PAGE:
Alice, by Christina Henry

This is an interesting, unusual, and perplexing spin on some of the characters in Lewis Carroll’s Alice in Wonderland. Interesting and unusual I like. Perplexing I have more problems with.

In this book, Alice is in prison. She does not see her jailers, cannot see outside, and isn’t entirely sure why she is in prison. All she can remember is a tea party, her friend Dor, and blood. Eventually she hears the voice of the man in the next cell, and through a mouse hole she can just make out part of his face: his nose in one view, his eyes in another. They talk each day and she learns his name is name is Hatcher, and he was given that nickname because he killed a lot of people with an axe.

Through Hatcher she learns a little about the outside world of the Old City. She learns of a magical creature named Jabberwock who is looking for something and about Hatcher’s strange life. Then one day there’s a fire which allows Alice and Hatcher to escape to the Old City. The farther she gets from the jail the more she leaves the influence of the calming powder she was given each day. She learns that she has powers she didn’t remember, and that she had a relationship with Rabbit, who she injured. She learns, also, that women of any age are available for sexual slavery and that Walrus and Carpenter are competing for the nefarious underworld of Old City.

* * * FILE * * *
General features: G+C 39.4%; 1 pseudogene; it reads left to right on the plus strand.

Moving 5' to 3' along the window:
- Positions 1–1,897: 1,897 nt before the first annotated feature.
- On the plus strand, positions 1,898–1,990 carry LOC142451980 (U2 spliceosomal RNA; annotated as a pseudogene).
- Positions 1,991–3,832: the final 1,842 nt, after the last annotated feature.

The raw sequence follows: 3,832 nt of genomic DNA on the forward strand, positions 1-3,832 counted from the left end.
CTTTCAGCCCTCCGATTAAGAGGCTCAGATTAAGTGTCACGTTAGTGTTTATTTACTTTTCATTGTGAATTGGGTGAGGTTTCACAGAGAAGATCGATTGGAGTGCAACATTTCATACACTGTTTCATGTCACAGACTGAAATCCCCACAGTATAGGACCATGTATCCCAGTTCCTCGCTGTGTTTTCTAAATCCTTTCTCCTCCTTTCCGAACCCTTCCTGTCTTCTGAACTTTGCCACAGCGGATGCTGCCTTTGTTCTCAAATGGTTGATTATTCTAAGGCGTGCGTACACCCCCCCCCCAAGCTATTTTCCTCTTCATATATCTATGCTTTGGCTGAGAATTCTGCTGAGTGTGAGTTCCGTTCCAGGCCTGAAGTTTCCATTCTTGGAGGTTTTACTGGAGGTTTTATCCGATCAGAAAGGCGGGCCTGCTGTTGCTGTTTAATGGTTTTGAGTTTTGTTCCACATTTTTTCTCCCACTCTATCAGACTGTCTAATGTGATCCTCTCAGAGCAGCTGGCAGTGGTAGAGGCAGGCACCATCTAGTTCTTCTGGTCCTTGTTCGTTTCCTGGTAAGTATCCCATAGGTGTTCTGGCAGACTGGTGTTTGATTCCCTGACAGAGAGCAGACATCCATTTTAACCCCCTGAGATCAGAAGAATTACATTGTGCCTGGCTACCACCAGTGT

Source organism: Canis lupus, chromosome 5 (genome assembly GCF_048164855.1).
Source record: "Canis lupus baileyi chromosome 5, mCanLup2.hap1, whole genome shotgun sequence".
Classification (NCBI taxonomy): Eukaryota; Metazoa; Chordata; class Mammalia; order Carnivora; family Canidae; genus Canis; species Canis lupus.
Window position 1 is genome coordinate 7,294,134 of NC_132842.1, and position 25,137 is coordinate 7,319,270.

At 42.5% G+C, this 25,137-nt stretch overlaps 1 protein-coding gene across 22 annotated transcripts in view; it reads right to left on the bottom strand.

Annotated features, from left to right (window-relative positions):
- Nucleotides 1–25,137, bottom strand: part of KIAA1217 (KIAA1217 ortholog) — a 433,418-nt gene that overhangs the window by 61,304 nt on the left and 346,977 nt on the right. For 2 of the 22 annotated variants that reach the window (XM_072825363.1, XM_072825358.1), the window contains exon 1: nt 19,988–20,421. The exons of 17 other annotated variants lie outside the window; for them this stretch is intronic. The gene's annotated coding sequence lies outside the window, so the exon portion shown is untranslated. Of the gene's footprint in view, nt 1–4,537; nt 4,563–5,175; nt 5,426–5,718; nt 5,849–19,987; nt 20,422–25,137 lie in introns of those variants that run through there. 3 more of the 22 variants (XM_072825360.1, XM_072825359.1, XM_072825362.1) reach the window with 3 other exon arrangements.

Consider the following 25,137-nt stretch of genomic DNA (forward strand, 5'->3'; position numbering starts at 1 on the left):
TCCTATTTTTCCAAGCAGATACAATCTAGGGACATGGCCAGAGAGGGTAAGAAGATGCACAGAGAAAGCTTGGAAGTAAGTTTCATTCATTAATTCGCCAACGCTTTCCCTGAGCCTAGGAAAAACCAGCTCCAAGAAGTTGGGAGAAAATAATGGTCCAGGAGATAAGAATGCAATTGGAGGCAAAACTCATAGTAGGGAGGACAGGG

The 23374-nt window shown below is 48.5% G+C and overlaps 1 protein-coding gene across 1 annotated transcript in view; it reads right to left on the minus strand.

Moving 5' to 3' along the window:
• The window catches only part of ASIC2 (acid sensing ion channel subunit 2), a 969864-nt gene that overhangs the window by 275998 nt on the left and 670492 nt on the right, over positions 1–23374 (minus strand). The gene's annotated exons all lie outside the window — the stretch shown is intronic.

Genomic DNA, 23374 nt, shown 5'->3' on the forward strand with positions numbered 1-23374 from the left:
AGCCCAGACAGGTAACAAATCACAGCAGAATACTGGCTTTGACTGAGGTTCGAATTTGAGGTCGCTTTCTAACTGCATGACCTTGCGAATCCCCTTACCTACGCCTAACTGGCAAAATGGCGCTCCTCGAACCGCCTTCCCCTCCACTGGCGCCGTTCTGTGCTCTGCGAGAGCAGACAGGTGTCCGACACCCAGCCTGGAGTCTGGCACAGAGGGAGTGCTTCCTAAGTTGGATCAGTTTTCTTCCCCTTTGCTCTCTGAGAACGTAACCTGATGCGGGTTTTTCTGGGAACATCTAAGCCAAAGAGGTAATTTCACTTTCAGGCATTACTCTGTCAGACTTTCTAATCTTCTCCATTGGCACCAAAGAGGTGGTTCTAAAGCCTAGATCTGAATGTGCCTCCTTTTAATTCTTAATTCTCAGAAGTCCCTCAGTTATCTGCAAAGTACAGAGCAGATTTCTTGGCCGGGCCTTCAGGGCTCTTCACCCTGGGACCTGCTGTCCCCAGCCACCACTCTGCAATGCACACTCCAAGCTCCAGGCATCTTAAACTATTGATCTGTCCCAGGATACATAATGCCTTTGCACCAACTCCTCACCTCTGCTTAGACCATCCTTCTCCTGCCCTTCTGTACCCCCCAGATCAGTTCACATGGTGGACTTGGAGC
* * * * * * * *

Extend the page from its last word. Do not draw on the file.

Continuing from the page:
It’s often an interesting ride and a fun adventure, but as you can tell from the brief outline of the plot it’s not a happy-go-lucky book. It’s a dark twist on the tale with sexual overtones and lots of blood. This Wonderland is a place where evil thrives. The perplexing part isn’t so much where it’s taking the reader as why. This is even more confusing in the final pages and a last line that made no sense to me at all. I don’t mind dark books but I like to have an agreement with the author that there’s good reason in the darkness. This book isn’t abstract enough to be bizarre, cogent enough to be horror, deep enough to be symbolic, and at the end all one can really say is: “Well, that was freaky.”